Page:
Earlier this month the New York Times reported the UK government's prediction that Leicester will be the first British city with a predominantly non-white population. As an urbanist with roots in the US and UK, Mike Davis finds this fascinating. He sees the culture and politics of race deeply embedded in the built environment. His best-known book, City of Quartz (1990), is a radical critique of Los Angeles based on the fault lines of race and economy. Today (Thursday) he will be lecturing at the Tate Modern as part of events around 'Century City' and earlier in the week he kicked off the RIBA's series on masterplanning.
Davis has been living in Hawaii with his Mexican wife since a US$315,000 (£216,000) fellowship from the MacArthur Foundation 'fell from the sky' in 1998. He has been exploring the city and the environment and has written two books: the third in his LA series, Magical Urbanism (2000); and a counter-imperialist narrative history, Late Victorian Holocausts (2001).
Now he is teaching history in New York.
But Davis has not deserted LA.'Wherever you are in the US, Los Angeles eventually comes to you.' He feels that despite the European tradition of social democracy, the starkness of the US urban experience is increasingly relevant to Europe's cities.
Davis' later books on LA, Ecology of Fear (1999) and Magical Urbanism, show how LA's development offers some hope for a multicultural city under the pressures of the twenty-first century.
Davis is self-deprecating about his architectural sensibilities, but has strong views about how architects should work within the city: 'Architects and urbanists need to be toolmakers.' Magical Urbanism examines how groups and individuals lay claim to the built environment and 'retrofit' the city. He thinks that a 'kit of ideas' that people can adapt themselves would add a great deal. To do that involves a transformation of the profession to make it diverse in its make up and responsive to its environment - in dialogue with its inhabitants. 'There is a tradition of architects treating Los Angeles as a free-fire zone, ' he says. His role when teaching at the Southern California Institute of Architecture (SCI-Arc) was to counter this and 'show the textures and reality of place', to 'condition' design.
He thinks the city planners in 1940s LA got it right with their garden city-style housing. He feels this 'powerful tradition' still offers 'a coherent alternative to the hyper-segregated city that emerged [in LA] after the Second World War'.
The US is dealing with suburban polarisation on a massive scale, with suburbs stretching 150km outside city centres and underwritten by a 'racial script' of segregation. The exponential growth of 'edge' cities has led to environmental and social problems. Davis considers this as a challenge to architects and designers. In the UShe sees the salvation for the increasingly polarised cities in the people many 'Anglos' dismiss: Latinos. After years of 'cultural dominance of suburban prejudice', the cities are now being filled with urban people who display 'incredible ingenuity' despite prejudice and proscriptive laws.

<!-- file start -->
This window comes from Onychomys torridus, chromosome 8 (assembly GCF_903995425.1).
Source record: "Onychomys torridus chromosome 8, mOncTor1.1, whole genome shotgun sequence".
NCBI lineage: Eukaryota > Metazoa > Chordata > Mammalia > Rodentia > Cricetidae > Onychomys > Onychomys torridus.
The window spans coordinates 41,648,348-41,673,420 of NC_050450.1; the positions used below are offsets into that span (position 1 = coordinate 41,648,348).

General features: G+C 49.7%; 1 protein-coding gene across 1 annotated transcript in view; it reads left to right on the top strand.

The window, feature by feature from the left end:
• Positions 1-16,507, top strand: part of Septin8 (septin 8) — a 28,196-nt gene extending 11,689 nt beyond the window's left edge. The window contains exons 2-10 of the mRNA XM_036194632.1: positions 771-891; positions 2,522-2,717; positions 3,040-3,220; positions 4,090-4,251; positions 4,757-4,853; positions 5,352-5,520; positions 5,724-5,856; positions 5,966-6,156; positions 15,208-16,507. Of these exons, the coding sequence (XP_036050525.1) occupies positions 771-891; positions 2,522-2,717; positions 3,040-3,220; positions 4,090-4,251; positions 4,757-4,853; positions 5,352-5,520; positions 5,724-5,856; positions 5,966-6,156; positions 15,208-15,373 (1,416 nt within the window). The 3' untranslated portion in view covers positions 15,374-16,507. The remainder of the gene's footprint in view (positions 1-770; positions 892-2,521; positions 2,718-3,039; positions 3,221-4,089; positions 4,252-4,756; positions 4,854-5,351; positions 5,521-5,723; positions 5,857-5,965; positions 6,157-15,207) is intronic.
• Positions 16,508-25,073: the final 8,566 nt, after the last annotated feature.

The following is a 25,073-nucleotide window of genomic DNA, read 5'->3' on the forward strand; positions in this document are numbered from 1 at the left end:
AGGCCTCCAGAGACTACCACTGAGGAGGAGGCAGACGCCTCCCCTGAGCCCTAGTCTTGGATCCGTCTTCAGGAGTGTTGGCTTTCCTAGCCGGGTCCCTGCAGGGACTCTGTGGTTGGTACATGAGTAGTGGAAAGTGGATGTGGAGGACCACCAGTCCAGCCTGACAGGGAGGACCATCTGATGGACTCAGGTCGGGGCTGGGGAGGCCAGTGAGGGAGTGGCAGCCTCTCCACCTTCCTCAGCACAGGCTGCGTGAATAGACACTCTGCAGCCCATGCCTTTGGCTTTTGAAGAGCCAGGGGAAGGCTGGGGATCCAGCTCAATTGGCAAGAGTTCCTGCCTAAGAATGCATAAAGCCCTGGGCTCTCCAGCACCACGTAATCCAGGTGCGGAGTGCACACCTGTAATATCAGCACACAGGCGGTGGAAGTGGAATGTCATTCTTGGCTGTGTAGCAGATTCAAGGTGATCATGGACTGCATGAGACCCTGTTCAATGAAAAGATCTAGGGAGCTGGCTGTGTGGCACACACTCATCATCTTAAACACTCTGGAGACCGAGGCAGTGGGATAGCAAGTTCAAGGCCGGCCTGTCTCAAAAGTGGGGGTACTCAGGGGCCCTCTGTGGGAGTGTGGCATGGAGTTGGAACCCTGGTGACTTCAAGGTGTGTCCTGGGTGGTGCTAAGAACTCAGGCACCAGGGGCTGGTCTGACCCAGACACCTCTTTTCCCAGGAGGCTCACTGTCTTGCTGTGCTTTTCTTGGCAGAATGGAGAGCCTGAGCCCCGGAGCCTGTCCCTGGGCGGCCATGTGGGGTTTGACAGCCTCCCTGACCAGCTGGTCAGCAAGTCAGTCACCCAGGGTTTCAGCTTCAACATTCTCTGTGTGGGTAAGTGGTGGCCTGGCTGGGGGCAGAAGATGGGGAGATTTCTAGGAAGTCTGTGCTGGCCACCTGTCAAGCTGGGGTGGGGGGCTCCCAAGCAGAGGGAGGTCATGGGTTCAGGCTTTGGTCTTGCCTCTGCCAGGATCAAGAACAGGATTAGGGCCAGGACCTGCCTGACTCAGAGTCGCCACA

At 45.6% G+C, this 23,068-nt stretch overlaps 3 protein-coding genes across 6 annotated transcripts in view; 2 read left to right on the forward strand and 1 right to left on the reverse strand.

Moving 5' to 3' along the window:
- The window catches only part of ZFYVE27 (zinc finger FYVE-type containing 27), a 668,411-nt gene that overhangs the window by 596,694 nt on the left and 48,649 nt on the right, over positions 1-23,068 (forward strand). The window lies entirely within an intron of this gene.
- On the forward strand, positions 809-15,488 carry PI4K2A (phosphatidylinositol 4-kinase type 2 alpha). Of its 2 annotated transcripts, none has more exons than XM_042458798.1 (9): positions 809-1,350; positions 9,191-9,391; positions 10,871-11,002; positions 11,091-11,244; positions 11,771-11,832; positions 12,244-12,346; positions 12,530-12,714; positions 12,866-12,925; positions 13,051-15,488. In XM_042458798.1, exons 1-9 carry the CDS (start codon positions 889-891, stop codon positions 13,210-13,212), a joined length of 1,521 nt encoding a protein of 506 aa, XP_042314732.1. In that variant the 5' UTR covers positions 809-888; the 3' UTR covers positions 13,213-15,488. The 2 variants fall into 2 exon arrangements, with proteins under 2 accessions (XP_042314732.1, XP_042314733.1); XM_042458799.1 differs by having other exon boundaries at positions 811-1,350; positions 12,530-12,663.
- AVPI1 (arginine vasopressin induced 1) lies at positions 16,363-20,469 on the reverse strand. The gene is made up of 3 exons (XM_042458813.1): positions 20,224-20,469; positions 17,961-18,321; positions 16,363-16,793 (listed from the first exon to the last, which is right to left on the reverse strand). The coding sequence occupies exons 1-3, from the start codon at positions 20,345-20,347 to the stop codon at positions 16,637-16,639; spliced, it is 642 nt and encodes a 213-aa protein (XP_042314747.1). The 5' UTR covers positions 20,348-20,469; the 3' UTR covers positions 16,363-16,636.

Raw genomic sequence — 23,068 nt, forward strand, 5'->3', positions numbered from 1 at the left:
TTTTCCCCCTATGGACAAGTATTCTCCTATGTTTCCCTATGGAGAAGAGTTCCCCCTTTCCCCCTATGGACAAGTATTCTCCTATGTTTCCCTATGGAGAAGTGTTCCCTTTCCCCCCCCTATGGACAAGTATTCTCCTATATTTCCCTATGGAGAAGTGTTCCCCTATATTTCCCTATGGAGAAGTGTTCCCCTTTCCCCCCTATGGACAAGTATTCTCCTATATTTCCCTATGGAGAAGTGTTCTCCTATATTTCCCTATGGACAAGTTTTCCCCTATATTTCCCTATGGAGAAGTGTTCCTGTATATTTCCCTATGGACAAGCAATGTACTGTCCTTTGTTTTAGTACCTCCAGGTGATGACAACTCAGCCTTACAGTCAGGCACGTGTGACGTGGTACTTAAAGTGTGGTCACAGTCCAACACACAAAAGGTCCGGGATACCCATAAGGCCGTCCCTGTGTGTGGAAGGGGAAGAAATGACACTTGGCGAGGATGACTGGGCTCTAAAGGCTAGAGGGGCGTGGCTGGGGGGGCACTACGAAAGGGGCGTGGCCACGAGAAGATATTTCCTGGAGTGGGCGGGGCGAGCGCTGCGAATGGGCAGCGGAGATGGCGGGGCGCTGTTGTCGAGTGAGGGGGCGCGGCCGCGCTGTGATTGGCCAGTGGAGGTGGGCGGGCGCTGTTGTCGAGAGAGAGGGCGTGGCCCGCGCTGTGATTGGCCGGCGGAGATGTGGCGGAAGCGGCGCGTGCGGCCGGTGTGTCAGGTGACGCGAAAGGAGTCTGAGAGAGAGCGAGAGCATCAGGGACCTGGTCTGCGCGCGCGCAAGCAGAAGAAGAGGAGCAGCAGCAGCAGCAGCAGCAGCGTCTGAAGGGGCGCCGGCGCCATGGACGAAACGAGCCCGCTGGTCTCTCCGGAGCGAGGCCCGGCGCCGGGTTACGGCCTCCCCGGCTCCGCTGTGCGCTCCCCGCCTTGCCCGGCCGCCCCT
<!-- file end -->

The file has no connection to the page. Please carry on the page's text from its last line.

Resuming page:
Born in 1946, Davis was brought up in Anglo-west-side Los Angeles, 'what most people think of as southern California'. He left school at 16 when his father died and worked as a meatcutter. He became involved in radical politics and for a while was a professional political activist. After working in a Communist Party-owned bookstore and a stint as a long distance truck driver, he got a scholarship from a butchers' union to take a degree in economics and history at the University of California, LA.While studying for a PhD he lived in London and Belfast, joining the editorial committee of the New Left Review and getting involved with its publisher, Verso. Verso published Davis' first book, Prisoners of the American Dream (1986), and later Davis' rejected PhD thesis, City of Quartz. After various lecturing jobs in the US Davis joined SCI-Arc, which he only left following his award in 1998.
City of Quartz implicates architects in the development of exclusive fortress America and the destruction of public space. Davis' denunciation of Frank Gehry's work - a section entitled 'Frank Gehry as Dirty Harry' describes a library of his as the most menacing ever built ('a bizarre hybrid . . . of dry-dock dreadnought and Gunga Din fort') - led Gehry to publicly confront Davis and later to try to win him over by inviting him to his studio to see plans for the Walt Disney Concert Centre. Davis says he now has sympathy for Gehry's dilemmas: 'He had conceived of a huge magnet of vibrant public space but the trustees had demanded that it be gated and closed.'
Davis believes that 'precisely the most needed forms of architecture are what is not being built'. But he is conscious of the commercial restraints on the profession.
'Architects are well aware they are dictated to by economics, ' he acknowledges. He is keen to explore the limits of what is possible and led a project at SCI-Arc looking at the design for a night-time meeting place for black kids - something highly unlikely to be built in the US, where architects are 'more likely to end up designing prisons than social housing'.
He highlights a 'persistent problem' of architects, that they get hung up on design details: 'They have to separate actual design from the larger context of urban vision'. He is a 'great fan' of Lord Rogers, who is also contributing to the RIBA masterplanning series. 'It was incredibly important that someone of his stature stood up and spoke out, ' he says.
With Lord Rogers, as with the US'New Urbanists, Davis believes it is ideas rather than forms that are most important. He admits that he is 'curiously agnostic about aesthetic or design issues', but he is always alive to their urban implications. 'I just wish the likes of Frank Gehry were more outspoken on these issues.'